Forex turnover at the Investor and Exporters (I&E) window on Wednesday, June 24, 2020, stayed relatively flat when compared to the day before. This is according to data from the FMDQOTC, an exchange where forex is traded by foreign investors and exporters.
Forex turnover rose slightly from $90.09 million on Tuesday, June 23, 2020, to $90.88 million on Wednesday, June 24, 2020, representing a marginal increase of 0.88%, day on day. The I&E window has now recorded over $180 million in trades in two days, the first time in weeks.
Whilst this perhaps indicate an improvement in forex liquidity, the uncertainty of the market remains, particularly due to liquidity shortages across markets. Liquidity remains quite tight in the foreign exchange market, with the average turnover in the I&E market significantly down to about $45.5 million in the month of May compared to $297.5 million that was recorded in January.
Several reports tracked by Nairametrics indicate that the accumulated demand for forex in the market could be between $1.5 and $5 billion as supply shortages persist. Forex shortages have persisted since the crash in oil prices coincided with the global lockdown due to COVID-19. The rise in demand and contrasting drop in supply has called for another round of devaluation, which the CBN has insisted it has plans to implement. A devaluation last occurred in March.
Speculators have thus patronized the parallel market, otherwise known as the black market, thereby widening the gap between it and the I&E window. The CBN maintains that the perceived demand cannot be substantiated as the lockdown induced by the COVID-19 pandemic suggest demand should be low due to travel restrictions and drop-in economic activities.
In related news, the exchange rate on the I&E window further depreciated marginally on Wednesday, closing at N387.17 to a dollar, compared to the N386.63 to a dollar that was reported on Tuesday, June 23, representing a 54 kobo drop. The opening indicative rate was N386.33 to a dollar for Wednesday. This represents a drop of 33 kobo when compared to the N386 opening rate recorded on Tuesday.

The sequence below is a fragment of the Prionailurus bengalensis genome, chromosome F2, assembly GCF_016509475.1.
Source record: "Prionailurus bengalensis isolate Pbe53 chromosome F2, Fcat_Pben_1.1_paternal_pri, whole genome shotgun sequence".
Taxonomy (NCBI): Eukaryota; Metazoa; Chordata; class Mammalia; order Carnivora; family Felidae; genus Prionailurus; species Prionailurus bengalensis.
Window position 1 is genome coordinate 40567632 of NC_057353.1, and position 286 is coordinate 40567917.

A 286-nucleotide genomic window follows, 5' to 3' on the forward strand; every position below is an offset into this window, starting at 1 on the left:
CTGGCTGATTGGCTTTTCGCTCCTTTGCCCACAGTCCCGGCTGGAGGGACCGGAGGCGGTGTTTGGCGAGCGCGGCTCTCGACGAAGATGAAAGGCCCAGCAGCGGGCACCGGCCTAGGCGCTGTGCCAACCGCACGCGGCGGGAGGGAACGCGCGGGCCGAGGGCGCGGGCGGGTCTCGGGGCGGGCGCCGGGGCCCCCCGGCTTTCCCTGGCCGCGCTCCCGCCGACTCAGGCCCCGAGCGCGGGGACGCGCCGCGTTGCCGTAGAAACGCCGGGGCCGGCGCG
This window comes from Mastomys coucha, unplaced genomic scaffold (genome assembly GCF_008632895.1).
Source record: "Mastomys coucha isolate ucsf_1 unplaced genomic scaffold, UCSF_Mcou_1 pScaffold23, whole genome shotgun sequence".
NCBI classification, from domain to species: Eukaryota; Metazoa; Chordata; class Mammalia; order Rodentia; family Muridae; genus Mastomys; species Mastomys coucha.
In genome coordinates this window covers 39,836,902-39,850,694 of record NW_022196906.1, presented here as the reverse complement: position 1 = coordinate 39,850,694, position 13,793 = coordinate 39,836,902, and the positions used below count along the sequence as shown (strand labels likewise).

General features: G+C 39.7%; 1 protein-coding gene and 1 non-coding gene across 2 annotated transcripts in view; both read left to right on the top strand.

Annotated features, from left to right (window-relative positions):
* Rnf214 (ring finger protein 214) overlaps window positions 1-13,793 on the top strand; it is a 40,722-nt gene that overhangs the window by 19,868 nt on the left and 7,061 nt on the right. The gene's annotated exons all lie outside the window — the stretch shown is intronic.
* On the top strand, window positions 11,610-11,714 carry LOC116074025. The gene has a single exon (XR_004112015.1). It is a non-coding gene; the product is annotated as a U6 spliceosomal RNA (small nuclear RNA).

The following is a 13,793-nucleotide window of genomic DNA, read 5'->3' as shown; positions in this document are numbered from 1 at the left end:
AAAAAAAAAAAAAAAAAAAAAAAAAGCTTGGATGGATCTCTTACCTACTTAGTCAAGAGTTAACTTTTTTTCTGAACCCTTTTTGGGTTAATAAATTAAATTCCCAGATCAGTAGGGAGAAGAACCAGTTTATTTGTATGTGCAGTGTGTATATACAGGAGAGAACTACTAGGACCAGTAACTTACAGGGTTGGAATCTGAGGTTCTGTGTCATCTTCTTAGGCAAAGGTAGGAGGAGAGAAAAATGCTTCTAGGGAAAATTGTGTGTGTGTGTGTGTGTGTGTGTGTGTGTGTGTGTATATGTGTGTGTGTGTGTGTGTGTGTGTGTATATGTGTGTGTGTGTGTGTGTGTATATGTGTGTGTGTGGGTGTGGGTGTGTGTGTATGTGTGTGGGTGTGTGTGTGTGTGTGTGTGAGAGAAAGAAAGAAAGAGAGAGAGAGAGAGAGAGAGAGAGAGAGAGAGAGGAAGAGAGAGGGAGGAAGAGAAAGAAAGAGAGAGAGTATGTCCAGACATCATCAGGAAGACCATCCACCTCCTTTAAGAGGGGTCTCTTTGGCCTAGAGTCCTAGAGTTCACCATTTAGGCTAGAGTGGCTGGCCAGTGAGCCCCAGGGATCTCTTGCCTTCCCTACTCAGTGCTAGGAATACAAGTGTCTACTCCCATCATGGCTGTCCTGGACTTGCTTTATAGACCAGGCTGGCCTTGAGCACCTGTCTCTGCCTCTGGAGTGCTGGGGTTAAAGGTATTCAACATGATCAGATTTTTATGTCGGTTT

At the black market where forex is traded unofficially, the naira recovered from the previous day’s drop, appreciating by N5 to close at N455 to a dollar on Wednesday, as against the N460 to a dollar on Tuesday. The rate at the start of the week was N455 to a dollar.
Nigeria continues to maintain multiple exchange rates comprising the CBN official rate, the BDC rates, and the NAFEX (I&E window). Nairametrics reported last week that the government is mulling unifying the multiple exchange rates in a bid to increase the amount available for state governments to share.
Nairametrics had reported that the liquidity crisis that is being experienced in the foreign exchange market is going to persist until the CBN clears the backlogs of forex demands for foreign investors by selling to them in an orderly manner.
The President of Association of Bureau De Change Operators (ABCON), Aminu Gwadebe, in an interview, explained that low remittances from International Money Transfer Service Operators (IMTSO), the shutdown of the BDC sub-sector window, the shutdown of airports, cancellation of autonomous transactions from the banks to the BDCs, and low oil prices are some other reasons why there is liquidity crisis especially at the retail end of the forex market.
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Meanwhile, Nigeria’s Finance Minister, Zainab Ahmed, at an investors conference with the Federal Government that was organized by Citibank, said that the country is close to securing a loan of $3 billion from the World Bank for the Federal and State governments. This will further will reduce the pressure on the external reserves and help fund the balance of payment gap which is put at $14 billion for 2020.